Applicant For UND Head Football Coach Cites Video Game Experience As His Qualifications

from the dive-dive-bomb dept

Many of my fellow Americans enjoy the sport of football and their professional and collegiate leagues, the NFL and the NCAA. If you're like me, you often opine that you could run the team, the program, or the franchise in immeasurably greater fashion than the millionaire chowderheads currently employed to do so. If you're also like me, you play football video games and, oddly, learn quite a bit about the game from them. That, however, is usually as far as this type of thing goes.

Unlike me, however, Christopher McComas decided that all of these things have somehow merged together to make him the perfect fit for the University of North Dakota's vacant head football coach position. Having noticed on Twitter that UND was looking for a new head coach, he submitted his resume. His plan, such as it is, is undeniably interesting:

My football philosophy is basically an attacking one. We're going to give AIR RAID a whole new definition. Theoretically how many times do you think a team can pass in a game? Challenge accepted. We're going 5 wide, chucking the pigskin all over the place. Never punt. Onside every time. Chip Kelly will be calling me to learn my offense. We will put on an exciting brand of football, we will pack them into the Alerus Center night in and night out, go ahead and blow the roof off the place and add about 35,000 seats to that place.
To many of us, this philosophy is quite familiar. We often see it employed by every ten-year-old we play in an online version of Madden or NCAA Football. This, as McComas 9 page PowerPoint he sent to UND Athletic Director Brian Faison to justify his hiring, is so recognizable for a reason.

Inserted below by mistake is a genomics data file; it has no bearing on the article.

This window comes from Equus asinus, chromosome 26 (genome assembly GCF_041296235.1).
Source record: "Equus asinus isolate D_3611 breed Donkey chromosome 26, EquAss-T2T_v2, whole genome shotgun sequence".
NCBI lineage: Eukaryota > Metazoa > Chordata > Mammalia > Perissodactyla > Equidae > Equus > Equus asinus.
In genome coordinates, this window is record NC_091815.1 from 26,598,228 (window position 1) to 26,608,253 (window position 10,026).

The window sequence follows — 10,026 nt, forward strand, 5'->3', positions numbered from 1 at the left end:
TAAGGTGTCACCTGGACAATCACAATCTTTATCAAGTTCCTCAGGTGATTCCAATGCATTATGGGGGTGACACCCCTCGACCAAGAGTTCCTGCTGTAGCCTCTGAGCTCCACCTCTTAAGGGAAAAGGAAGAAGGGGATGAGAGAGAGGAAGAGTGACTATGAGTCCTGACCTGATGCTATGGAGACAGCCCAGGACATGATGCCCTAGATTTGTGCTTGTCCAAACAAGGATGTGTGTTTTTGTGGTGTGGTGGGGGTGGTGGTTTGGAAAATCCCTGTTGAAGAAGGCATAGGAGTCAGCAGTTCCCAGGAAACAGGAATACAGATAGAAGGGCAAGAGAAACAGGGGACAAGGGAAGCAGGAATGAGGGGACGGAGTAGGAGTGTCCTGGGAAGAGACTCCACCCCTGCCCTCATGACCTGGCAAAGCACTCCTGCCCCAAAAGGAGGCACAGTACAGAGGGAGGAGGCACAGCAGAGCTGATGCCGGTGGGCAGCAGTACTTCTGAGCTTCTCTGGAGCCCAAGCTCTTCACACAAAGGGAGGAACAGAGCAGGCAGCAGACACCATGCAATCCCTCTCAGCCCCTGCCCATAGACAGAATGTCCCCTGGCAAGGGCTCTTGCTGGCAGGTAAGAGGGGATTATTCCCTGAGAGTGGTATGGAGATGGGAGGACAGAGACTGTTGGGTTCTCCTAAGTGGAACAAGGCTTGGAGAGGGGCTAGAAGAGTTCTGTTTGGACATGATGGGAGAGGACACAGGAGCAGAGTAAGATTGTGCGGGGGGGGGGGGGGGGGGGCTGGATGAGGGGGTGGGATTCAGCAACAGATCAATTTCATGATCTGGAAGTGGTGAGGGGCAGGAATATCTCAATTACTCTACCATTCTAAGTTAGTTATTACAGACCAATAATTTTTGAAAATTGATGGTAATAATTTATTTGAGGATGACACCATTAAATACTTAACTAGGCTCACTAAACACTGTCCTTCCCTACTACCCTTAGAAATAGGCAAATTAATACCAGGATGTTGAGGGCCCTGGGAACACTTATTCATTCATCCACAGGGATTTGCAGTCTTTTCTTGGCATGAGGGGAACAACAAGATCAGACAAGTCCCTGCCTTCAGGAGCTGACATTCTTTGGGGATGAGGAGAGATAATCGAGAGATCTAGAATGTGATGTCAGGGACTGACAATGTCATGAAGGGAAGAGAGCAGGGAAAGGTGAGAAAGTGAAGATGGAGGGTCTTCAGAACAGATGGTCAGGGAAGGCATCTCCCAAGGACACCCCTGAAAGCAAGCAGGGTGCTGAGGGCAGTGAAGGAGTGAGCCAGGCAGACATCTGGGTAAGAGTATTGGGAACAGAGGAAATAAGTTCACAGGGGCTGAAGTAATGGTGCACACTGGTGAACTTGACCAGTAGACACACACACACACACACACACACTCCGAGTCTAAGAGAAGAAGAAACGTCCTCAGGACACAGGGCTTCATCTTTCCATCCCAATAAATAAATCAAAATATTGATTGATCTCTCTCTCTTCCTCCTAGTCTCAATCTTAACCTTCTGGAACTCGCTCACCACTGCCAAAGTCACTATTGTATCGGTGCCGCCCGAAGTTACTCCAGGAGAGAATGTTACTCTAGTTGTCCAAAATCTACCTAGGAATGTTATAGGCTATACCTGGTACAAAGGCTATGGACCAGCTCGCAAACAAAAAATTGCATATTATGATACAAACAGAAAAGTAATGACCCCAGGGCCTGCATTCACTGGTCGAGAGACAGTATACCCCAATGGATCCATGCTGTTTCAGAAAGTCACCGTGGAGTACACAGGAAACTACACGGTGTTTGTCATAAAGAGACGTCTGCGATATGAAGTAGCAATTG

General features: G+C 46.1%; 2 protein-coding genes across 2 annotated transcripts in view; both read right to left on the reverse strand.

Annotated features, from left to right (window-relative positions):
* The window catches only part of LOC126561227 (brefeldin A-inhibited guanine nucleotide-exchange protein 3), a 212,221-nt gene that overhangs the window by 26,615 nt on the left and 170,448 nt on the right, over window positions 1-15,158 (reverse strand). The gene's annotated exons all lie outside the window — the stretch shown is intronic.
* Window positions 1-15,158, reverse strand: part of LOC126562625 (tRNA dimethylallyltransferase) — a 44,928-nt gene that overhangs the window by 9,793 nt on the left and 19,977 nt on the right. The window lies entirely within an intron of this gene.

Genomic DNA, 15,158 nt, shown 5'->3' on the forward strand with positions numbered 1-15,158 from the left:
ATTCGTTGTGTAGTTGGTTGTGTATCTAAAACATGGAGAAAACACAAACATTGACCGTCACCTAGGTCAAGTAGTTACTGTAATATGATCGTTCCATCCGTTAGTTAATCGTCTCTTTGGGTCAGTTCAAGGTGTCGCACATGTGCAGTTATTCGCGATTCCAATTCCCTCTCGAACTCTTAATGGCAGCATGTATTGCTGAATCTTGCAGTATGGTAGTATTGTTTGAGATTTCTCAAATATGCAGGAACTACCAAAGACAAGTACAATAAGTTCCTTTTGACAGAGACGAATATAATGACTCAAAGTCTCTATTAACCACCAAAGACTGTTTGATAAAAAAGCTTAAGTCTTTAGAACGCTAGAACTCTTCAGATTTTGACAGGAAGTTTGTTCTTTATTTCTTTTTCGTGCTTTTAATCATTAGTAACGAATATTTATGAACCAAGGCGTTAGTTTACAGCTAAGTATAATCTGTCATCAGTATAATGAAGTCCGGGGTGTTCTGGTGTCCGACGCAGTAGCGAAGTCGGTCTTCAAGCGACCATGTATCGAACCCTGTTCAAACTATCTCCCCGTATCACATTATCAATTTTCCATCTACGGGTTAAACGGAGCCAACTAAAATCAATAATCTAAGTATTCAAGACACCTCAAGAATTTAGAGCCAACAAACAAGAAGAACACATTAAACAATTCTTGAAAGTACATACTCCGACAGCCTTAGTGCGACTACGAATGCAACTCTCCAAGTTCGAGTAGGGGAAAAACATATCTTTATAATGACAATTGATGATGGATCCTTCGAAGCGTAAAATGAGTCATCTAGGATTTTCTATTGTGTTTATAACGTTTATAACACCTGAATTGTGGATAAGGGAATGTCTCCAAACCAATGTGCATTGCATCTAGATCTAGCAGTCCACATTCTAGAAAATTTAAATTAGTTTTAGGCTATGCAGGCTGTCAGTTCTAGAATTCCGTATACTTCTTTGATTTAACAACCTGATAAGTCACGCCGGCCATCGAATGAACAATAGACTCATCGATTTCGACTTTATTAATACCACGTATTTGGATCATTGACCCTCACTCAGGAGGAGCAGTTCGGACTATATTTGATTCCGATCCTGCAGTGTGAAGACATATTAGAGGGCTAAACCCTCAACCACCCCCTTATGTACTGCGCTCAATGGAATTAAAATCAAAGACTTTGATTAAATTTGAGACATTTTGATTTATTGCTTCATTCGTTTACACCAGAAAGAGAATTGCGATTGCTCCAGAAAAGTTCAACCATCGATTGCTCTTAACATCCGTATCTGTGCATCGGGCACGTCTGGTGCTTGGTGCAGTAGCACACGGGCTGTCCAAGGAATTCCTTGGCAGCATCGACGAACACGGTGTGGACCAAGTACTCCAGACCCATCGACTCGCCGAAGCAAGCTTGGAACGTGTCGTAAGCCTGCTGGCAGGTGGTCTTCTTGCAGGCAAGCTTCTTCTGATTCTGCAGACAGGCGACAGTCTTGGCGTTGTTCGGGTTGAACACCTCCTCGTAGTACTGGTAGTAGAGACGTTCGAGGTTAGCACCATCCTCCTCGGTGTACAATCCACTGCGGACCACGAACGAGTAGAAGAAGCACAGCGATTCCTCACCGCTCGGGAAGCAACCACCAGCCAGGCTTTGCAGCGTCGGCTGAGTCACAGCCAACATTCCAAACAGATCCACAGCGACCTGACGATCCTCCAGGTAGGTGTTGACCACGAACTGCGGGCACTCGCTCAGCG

Now, I can't say for sure that Mr. Faison will find these video game credentials as underwhelming as I (Thurman Thomas a God? Even God couldn't do that!), but it seems quite unlikely that they'll get McComas hired. Also, his plan to be good by "winning a lot of games" seems more like a goal than a plan, but what do I know?

Either way, it's useful to remember as we head into the holiday season and the TV glow is full of sports (for some of us, at least), there's always someone better out there, even if that means being better at foolishly stating how great we'd be if we were in charge of our favorite teams.

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Filed Under: christopher mccomas, football, university of north dakota, video games


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  1. identicon
    Anonymous Coward, 31 Dec 2013 @ 6:35pm

    Re:

    Applying global statistics to an individual instance is a mistake most people make. The law of large number says that if you do it often enough, your average will be what you expect. However, on any individual play, one would expect the head coach to know how his team will perform on any given play and have a better idea of the odds than statistics about teams in general.

    For example, if you are the 2012 Redskins, you might as well punt. You are not going to get a score anyway. On the other hand, if you are the 1985 Bears, you should go for it no matter where on the field you are. Your defense will get you the ball back in better field position anyway.

    The high school football coach that doesn't return punts would be a fool if he had a player on his team that simply never fumbled. On the other hand, if everyone on his team drops the ball all the time, then he would be a fool to attempt to return a punt.

    The New Yorker article is right though. NFL coaches are more concerned with keeping their jobs than with winning games.

    The dude applying for the job should be laughed at. Calling plays is the least important part of a coaches job. The real part is teaching the team to work together and taking advantage of the strengths of all the players while minimizing the weaknesses. Play calling almost anyone could do.

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